Cat Cat Village is within 20-30 minute walk from Sapa city center. We went down some paved stairs after paying the admission fee (30,000 VND). Although it was raining and foggy on the day we visited the place, Cat Cat Village still offered some breathing taking rice paddy views.
Sapa rice terraces
We took about a 2-3 km hike through the village. It offered a glimpse into the daily life of a big minority group, Black Hmong. They are much more friendly and definitely not as aggressive as the Red Zao ladies.
Cat Cat Village
Black H’mong at Cat Cat Village
Cat Cat Village
The hike through the mountains and rice paddies was just picture perfect. There was a nice waterfall about half-way. And with this village, we got to see how the local people really lived and worked.
Cat Cat Village Waterfalls
Water buffalos play an important role in Sapa because they help to plough the rice fields as there are no modern machinery to do this type of work at Sapa. During your trek to the villages, you will have a chance to see water buffalos at work or grazing leisurely on the rice terraces.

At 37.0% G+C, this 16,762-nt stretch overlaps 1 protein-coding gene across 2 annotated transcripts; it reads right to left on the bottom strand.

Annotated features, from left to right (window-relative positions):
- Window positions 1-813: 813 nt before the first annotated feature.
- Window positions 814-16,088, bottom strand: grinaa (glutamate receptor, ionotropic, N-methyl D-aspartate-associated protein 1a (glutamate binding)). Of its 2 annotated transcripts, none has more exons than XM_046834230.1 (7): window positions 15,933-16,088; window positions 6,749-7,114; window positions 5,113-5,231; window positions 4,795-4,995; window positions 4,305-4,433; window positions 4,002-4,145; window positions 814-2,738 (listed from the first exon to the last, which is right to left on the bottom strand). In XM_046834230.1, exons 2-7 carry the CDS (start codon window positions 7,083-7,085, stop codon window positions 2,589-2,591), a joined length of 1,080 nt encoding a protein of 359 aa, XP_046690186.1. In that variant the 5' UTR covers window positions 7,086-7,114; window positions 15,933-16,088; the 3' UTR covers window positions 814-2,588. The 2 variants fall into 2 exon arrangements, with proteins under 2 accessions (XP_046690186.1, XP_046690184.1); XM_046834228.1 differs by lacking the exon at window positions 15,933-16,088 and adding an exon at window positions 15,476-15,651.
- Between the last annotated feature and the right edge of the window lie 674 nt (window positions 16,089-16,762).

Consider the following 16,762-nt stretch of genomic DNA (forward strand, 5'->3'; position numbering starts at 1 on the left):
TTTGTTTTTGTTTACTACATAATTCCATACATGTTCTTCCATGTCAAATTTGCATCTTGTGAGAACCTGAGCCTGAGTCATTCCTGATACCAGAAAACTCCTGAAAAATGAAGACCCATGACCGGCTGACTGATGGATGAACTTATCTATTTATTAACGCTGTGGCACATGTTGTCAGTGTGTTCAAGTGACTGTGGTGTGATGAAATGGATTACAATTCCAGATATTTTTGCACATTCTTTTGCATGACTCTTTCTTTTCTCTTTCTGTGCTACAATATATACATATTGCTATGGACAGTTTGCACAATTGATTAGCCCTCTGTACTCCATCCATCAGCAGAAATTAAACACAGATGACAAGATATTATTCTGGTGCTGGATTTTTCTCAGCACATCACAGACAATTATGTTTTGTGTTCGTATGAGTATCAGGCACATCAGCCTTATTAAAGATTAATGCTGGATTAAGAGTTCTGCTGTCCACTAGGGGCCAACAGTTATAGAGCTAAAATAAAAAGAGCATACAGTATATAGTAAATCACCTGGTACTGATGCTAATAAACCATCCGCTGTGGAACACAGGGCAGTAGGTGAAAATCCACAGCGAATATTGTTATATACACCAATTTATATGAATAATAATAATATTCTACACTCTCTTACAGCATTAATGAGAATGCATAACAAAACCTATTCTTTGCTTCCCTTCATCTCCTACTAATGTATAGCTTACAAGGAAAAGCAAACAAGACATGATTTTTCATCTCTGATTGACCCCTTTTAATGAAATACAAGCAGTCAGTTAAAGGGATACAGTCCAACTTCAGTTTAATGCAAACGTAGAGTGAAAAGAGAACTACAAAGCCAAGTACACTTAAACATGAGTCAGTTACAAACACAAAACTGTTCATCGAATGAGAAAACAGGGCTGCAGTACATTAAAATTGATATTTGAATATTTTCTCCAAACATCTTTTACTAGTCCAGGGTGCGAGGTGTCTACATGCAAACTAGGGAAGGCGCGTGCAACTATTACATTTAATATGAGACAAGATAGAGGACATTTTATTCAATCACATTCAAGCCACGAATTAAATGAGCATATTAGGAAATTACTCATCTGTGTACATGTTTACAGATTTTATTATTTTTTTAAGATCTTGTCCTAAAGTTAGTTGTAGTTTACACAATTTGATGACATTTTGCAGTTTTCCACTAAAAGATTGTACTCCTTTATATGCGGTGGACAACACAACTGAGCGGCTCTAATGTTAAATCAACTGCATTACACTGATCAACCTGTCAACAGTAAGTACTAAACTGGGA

My perception of this village is that it’s functioning like a live and interactive museum. You are easily led around the village by almost being forced to follow the paved path taking you to the village’s main attractions such as the waterfalls. But do not let my perceptions put you off, Cat Cat is well worth a visit. I strongly recommend that you walk both to and from as the scenery is absolutely beautiful. Although, the climb back up to Sapa, Vietnam town proper is quite steep.